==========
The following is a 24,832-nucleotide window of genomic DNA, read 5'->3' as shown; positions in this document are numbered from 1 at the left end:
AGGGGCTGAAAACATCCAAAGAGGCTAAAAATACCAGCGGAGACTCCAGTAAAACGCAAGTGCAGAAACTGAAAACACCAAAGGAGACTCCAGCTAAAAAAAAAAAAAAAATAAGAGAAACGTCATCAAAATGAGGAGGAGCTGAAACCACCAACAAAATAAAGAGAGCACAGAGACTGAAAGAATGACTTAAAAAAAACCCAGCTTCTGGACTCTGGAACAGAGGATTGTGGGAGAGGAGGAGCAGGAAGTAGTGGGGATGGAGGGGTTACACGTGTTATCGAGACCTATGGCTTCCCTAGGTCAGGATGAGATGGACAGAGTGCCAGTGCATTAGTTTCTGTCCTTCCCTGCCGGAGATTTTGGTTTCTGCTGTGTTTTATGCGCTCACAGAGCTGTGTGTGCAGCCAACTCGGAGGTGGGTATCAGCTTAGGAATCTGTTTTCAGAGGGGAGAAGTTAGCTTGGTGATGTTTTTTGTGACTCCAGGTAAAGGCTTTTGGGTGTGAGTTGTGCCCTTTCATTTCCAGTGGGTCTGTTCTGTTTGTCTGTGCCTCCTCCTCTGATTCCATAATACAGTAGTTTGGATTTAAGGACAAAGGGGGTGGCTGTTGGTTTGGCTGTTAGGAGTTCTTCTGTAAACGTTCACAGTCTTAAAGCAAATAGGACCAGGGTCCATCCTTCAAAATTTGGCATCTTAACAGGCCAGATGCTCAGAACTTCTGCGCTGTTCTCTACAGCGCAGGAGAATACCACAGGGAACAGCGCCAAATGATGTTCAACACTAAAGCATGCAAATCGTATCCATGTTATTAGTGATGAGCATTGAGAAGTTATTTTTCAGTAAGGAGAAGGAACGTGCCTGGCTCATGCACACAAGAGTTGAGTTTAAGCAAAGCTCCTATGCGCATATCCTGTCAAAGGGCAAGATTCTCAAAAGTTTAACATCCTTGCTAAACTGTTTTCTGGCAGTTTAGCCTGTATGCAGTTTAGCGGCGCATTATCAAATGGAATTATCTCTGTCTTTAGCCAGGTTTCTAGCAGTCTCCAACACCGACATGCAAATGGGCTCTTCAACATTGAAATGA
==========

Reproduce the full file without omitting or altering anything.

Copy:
The following is a 24,832-nucleotide window of genomic DNA, read 5'->3' as shown; positions in this document are numbered from 1 at the left end:
AGGGGCTGAAAACATCCAAAGAGGCTAAAAATACCAGCGGAGACTCCAGTAAAACGCAAGTGCAGAAACTGAAAACACCAAAGGAGACTCCAGCTAAAAAAAAAAAAAAAATAAGAGAAACGTCATCAAAATGAGGAGGAGCTGAAACCACCAACAAAATAAAGAGAGCACAGAGACTGAAAGAATGACTTAAAAAAAACCCAGCTTCTGGACTCTGGAACAGAGGATTGTGGGAGAGGAGGAGCAGGAAGTAGTGGGGATGGAGGGGTTACACGTGTTATCGAGACCTATGGCTTCCCTAGGTCAGGATGAGATGGACAGAGTGCCAGTGCATTAGTTTCTGTCCTTCCCTGCCGGAGATTTTGGTTTCTGCTGTGTTTTATGCGCTCACAGAGCTGTGTGTGCAGCCAACTCGGAGGTGGGTATCAGCTTAGGAATCTGTTTTCAGAGGGGAGAAGTTAGCTTGGTGATGTTTTTTGTGACTCCAGGTAAAGGCTTTTGGGTGTGAGTTGTGCCCTTTCATTTCCAGTGGGTCTGTTCTGTTTGTCTGTGCCTCCTCCTCTGATTCCATAATACAGTAGTTTGGATTTAAGGACAAAGGGGGTGGCTGTTGGTTTGGCTGTTAGGAGTTCTTCTGTAAACGTTCACAGTCTTAAAGCAAATAGGACCAGGGTCCATCCTTCAAAATTTGGCATCTTAACAGGCCAGATGCTCAGAACTTCTGCGCTGTTCTCTACAGCGCAGGAGAATACCACAGGGAACAGCGCCAAATGATGTTCAACACTAAAGCATGCAAATCGTATCCATGTTATTAGTGATGAGCATTGAGAAGTTATTTTTCAGTAAGGAGAAGGAACGTGCCTGGCTCATGCACACAAGAGTTGAGTTTAAGCAAAGCTCCTATGCGCATATCCTGTCAAAGGGCAAGATTCTCAAAAGTTTAACATCCTTGCTAAACTGTTTTCTGGCAGTTTAGCCTGTATGCAGTTTAGCGGCGCATTATCAAATGGAATTATCTCTGTCTTTAGCCAGGTTTCTAGCAGTCTCCAACACCGACATGCAAATGGGCTCTTCAACATTGAAATGA